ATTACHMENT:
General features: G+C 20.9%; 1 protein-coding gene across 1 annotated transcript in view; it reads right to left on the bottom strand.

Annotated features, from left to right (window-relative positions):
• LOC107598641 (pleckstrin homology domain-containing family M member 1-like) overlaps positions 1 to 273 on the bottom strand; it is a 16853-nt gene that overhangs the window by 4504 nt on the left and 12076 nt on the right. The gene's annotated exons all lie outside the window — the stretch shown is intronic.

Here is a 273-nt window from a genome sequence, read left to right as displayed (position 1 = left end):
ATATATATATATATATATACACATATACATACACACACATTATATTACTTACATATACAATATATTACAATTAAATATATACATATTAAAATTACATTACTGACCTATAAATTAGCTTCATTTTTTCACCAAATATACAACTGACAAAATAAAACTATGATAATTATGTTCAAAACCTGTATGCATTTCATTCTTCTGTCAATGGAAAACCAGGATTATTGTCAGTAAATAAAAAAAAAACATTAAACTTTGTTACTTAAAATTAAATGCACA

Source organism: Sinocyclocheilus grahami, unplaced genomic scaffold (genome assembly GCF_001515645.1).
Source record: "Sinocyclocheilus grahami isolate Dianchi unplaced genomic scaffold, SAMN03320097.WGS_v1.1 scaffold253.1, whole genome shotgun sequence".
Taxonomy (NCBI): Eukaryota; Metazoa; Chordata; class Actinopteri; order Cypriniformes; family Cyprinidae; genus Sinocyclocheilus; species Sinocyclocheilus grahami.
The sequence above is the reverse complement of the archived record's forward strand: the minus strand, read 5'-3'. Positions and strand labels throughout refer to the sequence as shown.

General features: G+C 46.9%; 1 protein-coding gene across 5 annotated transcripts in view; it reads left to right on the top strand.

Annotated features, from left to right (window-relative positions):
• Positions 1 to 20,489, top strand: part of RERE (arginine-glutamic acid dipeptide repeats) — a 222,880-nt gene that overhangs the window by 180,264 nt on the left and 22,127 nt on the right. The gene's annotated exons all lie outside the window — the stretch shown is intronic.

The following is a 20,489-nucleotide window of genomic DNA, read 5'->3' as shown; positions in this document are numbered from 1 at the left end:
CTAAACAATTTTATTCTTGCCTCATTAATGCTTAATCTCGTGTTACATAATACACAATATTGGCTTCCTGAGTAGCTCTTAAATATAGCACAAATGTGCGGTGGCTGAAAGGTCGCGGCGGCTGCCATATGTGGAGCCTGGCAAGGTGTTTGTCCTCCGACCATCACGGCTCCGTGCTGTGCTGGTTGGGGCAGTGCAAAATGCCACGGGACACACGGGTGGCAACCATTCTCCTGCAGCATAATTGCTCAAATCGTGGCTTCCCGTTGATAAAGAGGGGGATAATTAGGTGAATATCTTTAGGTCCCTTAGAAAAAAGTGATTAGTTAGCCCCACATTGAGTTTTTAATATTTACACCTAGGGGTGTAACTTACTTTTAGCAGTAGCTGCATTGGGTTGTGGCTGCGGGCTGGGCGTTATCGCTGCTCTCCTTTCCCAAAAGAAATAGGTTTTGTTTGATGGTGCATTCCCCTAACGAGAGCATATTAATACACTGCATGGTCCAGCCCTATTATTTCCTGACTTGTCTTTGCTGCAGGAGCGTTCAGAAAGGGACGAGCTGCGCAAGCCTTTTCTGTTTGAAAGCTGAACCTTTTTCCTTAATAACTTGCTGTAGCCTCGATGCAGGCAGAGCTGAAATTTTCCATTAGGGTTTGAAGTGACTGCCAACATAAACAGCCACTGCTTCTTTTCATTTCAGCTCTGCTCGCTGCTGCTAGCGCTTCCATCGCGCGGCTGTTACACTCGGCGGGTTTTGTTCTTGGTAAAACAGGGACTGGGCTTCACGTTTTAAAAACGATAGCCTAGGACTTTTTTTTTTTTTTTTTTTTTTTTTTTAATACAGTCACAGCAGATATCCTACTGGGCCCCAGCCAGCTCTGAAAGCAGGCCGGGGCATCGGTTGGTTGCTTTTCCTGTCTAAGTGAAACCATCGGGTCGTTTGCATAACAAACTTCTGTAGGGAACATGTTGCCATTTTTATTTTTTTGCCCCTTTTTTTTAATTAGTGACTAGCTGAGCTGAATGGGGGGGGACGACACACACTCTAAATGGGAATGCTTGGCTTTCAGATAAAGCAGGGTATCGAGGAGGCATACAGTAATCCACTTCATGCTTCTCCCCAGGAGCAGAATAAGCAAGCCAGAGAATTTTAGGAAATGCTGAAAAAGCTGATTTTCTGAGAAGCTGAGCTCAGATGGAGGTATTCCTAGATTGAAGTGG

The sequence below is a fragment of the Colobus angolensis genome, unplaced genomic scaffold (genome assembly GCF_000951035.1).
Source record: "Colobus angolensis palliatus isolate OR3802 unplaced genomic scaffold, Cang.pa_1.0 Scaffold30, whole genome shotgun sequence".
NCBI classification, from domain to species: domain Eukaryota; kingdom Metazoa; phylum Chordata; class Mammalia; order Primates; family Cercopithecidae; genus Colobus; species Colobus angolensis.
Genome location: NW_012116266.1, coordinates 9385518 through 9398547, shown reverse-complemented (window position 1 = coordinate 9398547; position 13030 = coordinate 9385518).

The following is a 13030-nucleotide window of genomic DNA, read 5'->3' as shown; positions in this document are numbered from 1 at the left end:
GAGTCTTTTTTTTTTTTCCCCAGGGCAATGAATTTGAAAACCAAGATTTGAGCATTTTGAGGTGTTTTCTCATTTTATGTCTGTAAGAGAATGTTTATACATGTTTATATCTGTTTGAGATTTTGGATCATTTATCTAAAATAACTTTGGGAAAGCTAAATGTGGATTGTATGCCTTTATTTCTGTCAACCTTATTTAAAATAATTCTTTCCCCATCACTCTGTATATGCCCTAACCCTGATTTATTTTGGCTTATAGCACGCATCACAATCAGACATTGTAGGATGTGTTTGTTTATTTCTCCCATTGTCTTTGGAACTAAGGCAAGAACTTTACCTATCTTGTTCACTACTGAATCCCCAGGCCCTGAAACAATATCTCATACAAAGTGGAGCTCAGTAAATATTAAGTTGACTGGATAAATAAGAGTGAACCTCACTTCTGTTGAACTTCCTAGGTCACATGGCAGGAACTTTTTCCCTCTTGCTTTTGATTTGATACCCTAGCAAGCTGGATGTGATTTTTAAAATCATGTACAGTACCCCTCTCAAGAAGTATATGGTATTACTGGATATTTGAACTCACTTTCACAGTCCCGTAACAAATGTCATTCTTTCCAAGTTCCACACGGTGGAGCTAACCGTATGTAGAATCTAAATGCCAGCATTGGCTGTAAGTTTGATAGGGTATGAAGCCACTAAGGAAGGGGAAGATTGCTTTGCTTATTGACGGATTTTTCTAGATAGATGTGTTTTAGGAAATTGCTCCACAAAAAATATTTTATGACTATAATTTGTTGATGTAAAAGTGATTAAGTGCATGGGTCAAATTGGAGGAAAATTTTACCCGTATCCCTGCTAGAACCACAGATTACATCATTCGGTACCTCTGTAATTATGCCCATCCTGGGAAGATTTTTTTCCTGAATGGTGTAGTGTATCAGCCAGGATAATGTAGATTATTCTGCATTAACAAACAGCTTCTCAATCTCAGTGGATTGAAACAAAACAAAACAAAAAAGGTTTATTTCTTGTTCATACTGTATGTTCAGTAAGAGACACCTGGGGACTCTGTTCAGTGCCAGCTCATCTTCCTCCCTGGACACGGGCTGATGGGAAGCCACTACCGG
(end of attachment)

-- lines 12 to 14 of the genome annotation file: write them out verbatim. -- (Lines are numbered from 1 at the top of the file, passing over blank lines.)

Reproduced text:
• Positions 1 to 20,489, top strand: part of RERE (arginine-glutamic acid dipeptide repeats) — a 222,880-nt gene that overhangs the window by 180,264 nt on the left and 22,127 nt on the right. The gene's annotated exons all lie outside the window — the stretch shown is intronic.

The following is a 20,489-nucleotide window of genomic DNA, read 5'->3' as shown; positions in this document are numbered from 1 at the left end:
CTAAACAATTTTATTCTTGCCTCATTAATGCTTAATCTCGTGTTACATAATACACAATATTGGCTTCCTGAGTAGCTCTTAAATATAGCACAAATGTGCGGTGGCTGAAAGGTCGCGGCGGCTGCCATATGTGGAGCCTGGCAAGGTGTTTGTCCTCCGACCATCACGGCTCCGTGCTGTGCTGGTTGGGGCAGTGCAAAATGCCACGGGACACACGGGTGGCAACCATTCTCCTGCAGCATAATTGCTCAAATCGTGGCTTCCCGTTGATAAAGAGGGGGATAATTAGGTGAATATCTTTAGGTCCCTTAGAAAAAAGTGATTAGTTAGCCCCACATTGAGTTTTTAATATTTACACCTAGGGGTGTAACTTACTTTTAGCAGTAGCTGCATTGGGTTGTGGCTGCGGGCTGGGCGTTATCGCTGCTCTCCTTTCCCAAAAGAAATAGGTTTTGTTTGATGGTGCATTCCCCTAACGAGAGCATATTAATACACTGCATGGTCCAGCCCTATTATTTCCTGACTTGTCTTTGCTGCAGGAGCGTTCAGAAAGGGACGAGCTGCGCAAGCCTTTTCTGTTTGAAAGCTGAACCTTTTTCCTTAATAACTTGCTGTAGCCTCGATGCAGGCAGAGCTGAAATTTTCCATTAGGGTTTGAAGTGACTGCCAACATAAACAGCCACTGCTTCTTTTCATTTCAGCTCTGCTCGCTGCTGCTAGCGCTTCCATCGCGCGGCTGTTACACTCGGCGGGTTTTGTTCTTGGTAAAACAGGGACTGGGCTTCACGTTTTAAAAACGATAGCCTAGGACTTTTTTTTTTTTTTTTTTTTTTTTTTTAATACAGTCACAGCAGATATCCTACTGGGCCCCAGCCAGCTCTGAAAGCAGGCCGGGGCATCGGTTGGTTGCTTTTCCTGTCTAAGTGAAACCATCGGGTCGTTTGCATAACAAACTTCTGTAGGGAACATGTTGCCATTTTTATTTTTTTGCCCCTTTTTTTTAATTAGTGACTAGCTGAGCTGAATGGGGGGGGACGACACACACTCTAAATGGGAATGCTTGGCTTTCAGATAAAGCAGGGTATCGAGGAGGCATACAGTAATCCACTTCATGCTTCTCCCCAGGAGCAGAATAAGCAAGCCAGAGAATTTTAGGAAATGCTGAAAAAGCTGATTTTCTGAGAAGCTGAGCTCAGATGGAGGTATTCCTAGATTGAAGTGG